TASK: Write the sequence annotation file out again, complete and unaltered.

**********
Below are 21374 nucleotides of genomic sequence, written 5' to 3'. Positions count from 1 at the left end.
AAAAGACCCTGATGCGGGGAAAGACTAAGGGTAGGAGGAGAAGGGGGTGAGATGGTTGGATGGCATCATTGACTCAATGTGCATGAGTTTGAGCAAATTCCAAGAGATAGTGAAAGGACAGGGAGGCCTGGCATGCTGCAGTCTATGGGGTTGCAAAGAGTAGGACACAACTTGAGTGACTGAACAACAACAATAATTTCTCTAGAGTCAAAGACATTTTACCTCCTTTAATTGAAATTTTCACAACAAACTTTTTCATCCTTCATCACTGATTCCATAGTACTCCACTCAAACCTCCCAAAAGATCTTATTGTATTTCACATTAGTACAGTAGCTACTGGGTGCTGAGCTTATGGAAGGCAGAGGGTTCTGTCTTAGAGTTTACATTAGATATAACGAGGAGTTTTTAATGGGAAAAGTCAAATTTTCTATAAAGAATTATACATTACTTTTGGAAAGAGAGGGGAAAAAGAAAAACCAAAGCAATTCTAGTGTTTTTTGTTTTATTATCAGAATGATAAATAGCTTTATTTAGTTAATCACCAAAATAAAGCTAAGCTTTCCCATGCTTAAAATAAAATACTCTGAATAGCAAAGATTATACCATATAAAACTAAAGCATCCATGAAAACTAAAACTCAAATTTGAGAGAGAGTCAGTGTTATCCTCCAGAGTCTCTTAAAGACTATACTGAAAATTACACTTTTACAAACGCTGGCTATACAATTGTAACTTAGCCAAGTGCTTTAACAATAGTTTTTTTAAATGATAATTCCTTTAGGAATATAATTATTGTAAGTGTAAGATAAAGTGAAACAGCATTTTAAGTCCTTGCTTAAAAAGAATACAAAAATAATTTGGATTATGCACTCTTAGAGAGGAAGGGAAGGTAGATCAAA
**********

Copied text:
Below are 21374 nucleotides of genomic sequence, written 5' to 3'. Positions count from 1 at the left end.
AAAAGACCCTGATGCGGGGAAAGACTAAGGGTAGGAGGAGAAGGGGGTGAGATGGTTGGATGGCATCATTGACTCAATGTGCATGAGTTTGAGCAAATTCCAAGAGATAGTGAAAGGACAGGGAGGCCTGGCATGCTGCAGTCTATGGGGTTGCAAAGAGTAGGACACAACTTGAGTGACTGAACAACAACAATAATTTCTCTAGAGTCAAAGACATTTTACCTCCTTTAATTGAAATTTTCACAACAAACTTTTTCATCCTTCATCACTGATTCCATAGTACTCCACTCAAACCTCCCAAAAGATCTTATTGTATTTCACATTAGTACAGTAGCTACTGGGTGCTGAGCTTATGGAAGGCAGAGGGTTCTGTCTTAGAGTTTACATTAGATATAACGAGGAGTTTTTAATGGGAAAAGTCAAATTTTCTATAAAGAATTATACATTACTTTTGGAAAGAGAGGGGAAAAAGAAAAACCAAAGCAATTCTAGTGTTTTTTGTTTTATTATCAGAATGATAAATAGCTTTATTTAGTTAATCACCAAAATAAAGCTAAGCTTTCCCATGCTTAAAATAAAATACTCTGAATAGCAAAGATTATACCATATAAAACTAAAGCATCCATGAAAACTAAAACTCAAATTTGAGAGAGAGTCAGTGTTATCCTCCAGAGTCTCTTAAAGACTATACTGAAAATTACACTTTTACAAACGCTGGCTATACAATTGTAACTTAGCCAAGTGCTTTAACAATAGTTTTTTTAAATGATAATTCCTTTAGGAATATAATTATTGTAAGTGTAAGATAAAGTGAAACAGCATTTTAAGTCCTTGCTTAAAAAGAATACAAAAATAATTTGGATTATGCACTCTTAGAGAGGAAGGGAAGGTAGATCAAA